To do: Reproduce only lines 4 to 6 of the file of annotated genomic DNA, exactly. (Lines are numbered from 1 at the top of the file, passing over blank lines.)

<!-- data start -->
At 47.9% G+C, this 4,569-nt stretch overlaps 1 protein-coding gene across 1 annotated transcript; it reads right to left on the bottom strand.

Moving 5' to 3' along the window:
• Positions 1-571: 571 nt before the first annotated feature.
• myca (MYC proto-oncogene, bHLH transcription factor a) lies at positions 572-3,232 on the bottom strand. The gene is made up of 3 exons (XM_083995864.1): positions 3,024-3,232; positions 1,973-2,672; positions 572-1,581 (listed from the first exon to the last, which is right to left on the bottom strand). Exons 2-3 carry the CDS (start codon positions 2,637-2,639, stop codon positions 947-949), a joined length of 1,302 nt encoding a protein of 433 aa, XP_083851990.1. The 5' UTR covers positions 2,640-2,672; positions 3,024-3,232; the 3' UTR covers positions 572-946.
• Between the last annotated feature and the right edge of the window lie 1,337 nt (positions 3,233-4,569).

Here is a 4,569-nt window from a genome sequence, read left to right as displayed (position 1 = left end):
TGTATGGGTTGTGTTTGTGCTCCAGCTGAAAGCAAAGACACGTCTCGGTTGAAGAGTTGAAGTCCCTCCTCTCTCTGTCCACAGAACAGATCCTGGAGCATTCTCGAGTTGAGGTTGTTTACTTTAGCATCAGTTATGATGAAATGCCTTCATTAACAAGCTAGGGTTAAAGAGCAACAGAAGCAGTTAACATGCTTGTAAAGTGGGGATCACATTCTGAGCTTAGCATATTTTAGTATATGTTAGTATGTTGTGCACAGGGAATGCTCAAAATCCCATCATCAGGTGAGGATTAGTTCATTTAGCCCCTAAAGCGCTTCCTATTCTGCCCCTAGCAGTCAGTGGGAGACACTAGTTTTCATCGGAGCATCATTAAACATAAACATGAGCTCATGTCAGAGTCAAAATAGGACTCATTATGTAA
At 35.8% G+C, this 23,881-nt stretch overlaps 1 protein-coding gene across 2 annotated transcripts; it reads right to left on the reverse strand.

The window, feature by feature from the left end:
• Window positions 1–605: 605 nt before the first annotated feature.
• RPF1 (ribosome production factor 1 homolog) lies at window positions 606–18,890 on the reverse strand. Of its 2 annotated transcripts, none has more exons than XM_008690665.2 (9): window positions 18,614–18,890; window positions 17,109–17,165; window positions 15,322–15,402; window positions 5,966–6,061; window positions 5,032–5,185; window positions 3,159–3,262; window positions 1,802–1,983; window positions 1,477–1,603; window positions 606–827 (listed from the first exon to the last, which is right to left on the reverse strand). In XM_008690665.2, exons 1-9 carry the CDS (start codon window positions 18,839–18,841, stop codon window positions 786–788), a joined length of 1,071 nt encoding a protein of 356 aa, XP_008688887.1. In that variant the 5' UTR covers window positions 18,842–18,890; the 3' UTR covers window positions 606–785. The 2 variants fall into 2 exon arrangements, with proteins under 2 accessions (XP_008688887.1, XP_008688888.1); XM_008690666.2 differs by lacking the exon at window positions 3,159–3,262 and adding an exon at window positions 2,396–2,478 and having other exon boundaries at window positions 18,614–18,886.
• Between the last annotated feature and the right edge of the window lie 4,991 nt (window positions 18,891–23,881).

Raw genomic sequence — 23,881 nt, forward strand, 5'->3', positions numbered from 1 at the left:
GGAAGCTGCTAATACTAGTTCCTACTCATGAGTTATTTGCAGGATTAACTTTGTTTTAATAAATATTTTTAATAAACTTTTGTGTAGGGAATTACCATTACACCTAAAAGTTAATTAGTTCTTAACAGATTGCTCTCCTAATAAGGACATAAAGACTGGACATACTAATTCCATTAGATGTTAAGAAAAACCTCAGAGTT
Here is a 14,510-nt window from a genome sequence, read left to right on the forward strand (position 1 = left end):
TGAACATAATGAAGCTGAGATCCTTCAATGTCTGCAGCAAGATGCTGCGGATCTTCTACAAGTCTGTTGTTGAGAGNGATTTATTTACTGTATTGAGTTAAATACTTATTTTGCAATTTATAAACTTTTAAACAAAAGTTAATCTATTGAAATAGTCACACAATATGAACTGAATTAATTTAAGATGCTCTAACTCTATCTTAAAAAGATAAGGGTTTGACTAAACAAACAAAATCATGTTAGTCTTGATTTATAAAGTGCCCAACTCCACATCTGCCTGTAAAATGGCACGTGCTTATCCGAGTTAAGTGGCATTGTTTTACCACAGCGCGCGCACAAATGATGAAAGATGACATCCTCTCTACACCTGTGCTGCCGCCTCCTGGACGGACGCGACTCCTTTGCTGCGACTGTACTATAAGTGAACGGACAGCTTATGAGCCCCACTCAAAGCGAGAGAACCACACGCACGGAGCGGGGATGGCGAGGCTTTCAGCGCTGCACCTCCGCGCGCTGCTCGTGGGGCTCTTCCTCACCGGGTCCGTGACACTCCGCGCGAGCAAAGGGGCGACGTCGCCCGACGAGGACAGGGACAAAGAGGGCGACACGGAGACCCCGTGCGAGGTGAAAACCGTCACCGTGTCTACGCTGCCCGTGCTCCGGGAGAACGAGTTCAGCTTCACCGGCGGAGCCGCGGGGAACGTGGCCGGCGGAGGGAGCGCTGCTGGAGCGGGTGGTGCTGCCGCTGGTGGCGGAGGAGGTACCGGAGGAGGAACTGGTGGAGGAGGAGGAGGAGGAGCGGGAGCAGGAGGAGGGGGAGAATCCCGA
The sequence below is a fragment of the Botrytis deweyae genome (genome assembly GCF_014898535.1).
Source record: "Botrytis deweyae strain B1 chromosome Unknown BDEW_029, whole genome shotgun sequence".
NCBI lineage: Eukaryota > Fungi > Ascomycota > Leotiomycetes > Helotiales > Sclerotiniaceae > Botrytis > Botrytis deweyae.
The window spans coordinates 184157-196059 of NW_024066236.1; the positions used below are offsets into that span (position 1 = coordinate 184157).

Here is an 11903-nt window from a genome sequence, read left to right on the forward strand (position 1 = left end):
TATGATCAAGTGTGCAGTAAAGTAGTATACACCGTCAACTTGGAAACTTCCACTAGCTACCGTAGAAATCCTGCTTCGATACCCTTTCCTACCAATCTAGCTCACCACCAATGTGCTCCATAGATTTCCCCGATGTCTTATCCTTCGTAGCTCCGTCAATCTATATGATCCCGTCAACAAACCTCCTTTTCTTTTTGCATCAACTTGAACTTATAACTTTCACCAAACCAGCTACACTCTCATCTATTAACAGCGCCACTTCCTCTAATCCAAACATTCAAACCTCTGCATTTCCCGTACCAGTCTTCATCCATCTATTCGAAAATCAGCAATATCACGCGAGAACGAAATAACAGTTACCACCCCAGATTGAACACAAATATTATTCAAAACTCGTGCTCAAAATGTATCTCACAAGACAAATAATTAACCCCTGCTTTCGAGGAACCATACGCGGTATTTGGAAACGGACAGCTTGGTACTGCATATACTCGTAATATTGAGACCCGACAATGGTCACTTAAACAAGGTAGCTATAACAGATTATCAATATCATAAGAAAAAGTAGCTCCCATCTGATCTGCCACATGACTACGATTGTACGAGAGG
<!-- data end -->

• myca (MYC proto-oncogene, bHLH transcription factor a) lies at positions 572-3,232 on the bottom strand. The gene is made up of 3 exons (XM_083995864.1): positions 3,024-3,232; positions 1,973-2,672; positions 572-1,581 (listed from the first exon to the last, which is right to left on the bottom strand). Exons 2-3 carry the CDS (start codon positions 2,637-2,639, stop codon positions 947-949), a joined length of 1,302 nt encoding a protein of 433 aa, XP_083851990.1. The 5' UTR covers positions 2,640-2,672; positions 3,024-3,232; the 3' UTR covers positions 572-946.
• Between the last annotated feature and the right edge of the window lie 1,337 nt (positions 3,233-4,569).

Here is a 4,569-nt window from a genome sequence, read left to right as displayed (position 1 = left end):